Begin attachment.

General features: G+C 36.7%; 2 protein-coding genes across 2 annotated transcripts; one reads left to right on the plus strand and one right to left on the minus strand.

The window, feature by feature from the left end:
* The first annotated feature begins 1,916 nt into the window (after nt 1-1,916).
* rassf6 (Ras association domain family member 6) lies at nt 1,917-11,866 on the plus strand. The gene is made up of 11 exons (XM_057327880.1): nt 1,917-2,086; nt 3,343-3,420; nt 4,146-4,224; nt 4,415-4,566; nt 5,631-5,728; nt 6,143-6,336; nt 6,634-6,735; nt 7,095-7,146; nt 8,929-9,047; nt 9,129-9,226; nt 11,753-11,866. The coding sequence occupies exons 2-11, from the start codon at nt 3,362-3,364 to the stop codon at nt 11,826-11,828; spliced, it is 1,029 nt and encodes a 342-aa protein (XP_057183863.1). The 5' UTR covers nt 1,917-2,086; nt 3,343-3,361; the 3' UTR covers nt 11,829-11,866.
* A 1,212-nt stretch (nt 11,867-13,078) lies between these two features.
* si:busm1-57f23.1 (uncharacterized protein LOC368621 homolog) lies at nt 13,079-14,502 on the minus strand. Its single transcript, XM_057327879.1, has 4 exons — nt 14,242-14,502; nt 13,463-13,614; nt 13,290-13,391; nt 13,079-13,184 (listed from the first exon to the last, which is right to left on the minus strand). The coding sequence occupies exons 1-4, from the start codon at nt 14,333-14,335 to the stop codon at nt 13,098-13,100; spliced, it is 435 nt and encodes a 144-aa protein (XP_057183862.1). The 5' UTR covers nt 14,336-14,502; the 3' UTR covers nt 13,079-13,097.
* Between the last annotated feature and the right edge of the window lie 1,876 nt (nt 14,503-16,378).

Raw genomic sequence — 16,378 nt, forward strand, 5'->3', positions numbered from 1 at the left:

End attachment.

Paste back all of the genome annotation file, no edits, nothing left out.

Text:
General features: G+C 36.7%; 2 protein-coding genes across 2 annotated transcripts; one reads left to right on the plus strand and one right to left on the minus strand.

The window, feature by feature from the left end:
* The first annotated feature begins 1,916 nt into the window (after nt 1-1,916).
* rassf6 (Ras association domain family member 6) lies at nt 1,917-11,866 on the plus strand. The gene is made up of 11 exons (XM_057327880.1): nt 1,917-2,086; nt 3,343-3,420; nt 4,146-4,224; nt 4,415-4,566; nt 5,631-5,728; nt 6,143-6,336; nt 6,634-6,735; nt 7,095-7,146; nt 8,929-9,047; nt 9,129-9,226; nt 11,753-11,866. The coding sequence occupies exons 2-11, from the start codon at nt 3,362-3,364 to the stop codon at nt 11,826-11,828; spliced, it is 1,029 nt and encodes a 342-aa protein (XP_057183863.1). The 5' UTR covers nt 1,917-2,086; nt 3,343-3,361; the 3' UTR covers nt 11,829-11,866.
* A 1,212-nt stretch (nt 11,867-13,078) lies between these two features.
* si:busm1-57f23.1 (uncharacterized protein LOC368621 homolog) lies at nt 13,079-14,502 on the minus strand. Its single transcript, XM_057327879.1, has 4 exons — nt 14,242-14,502; nt 13,463-13,614; nt 13,290-13,391; nt 13,079-13,184 (listed from the first exon to the last, which is right to left on the minus strand). The coding sequence occupies exons 1-4, from the start codon at nt 14,333-14,335 to the stop codon at nt 13,098-13,100; spliced, it is 435 nt and encodes a 144-aa protein (XP_057183862.1). The 5' UTR covers nt 14,336-14,502; the 3' UTR covers nt 13,079-13,097.
* Between the last annotated feature and the right edge of the window lie 1,876 nt (nt 14,503-16,378).

Raw genomic sequence — 16,378 nt, forward strand, 5'->3', positions numbered from 1 at the left: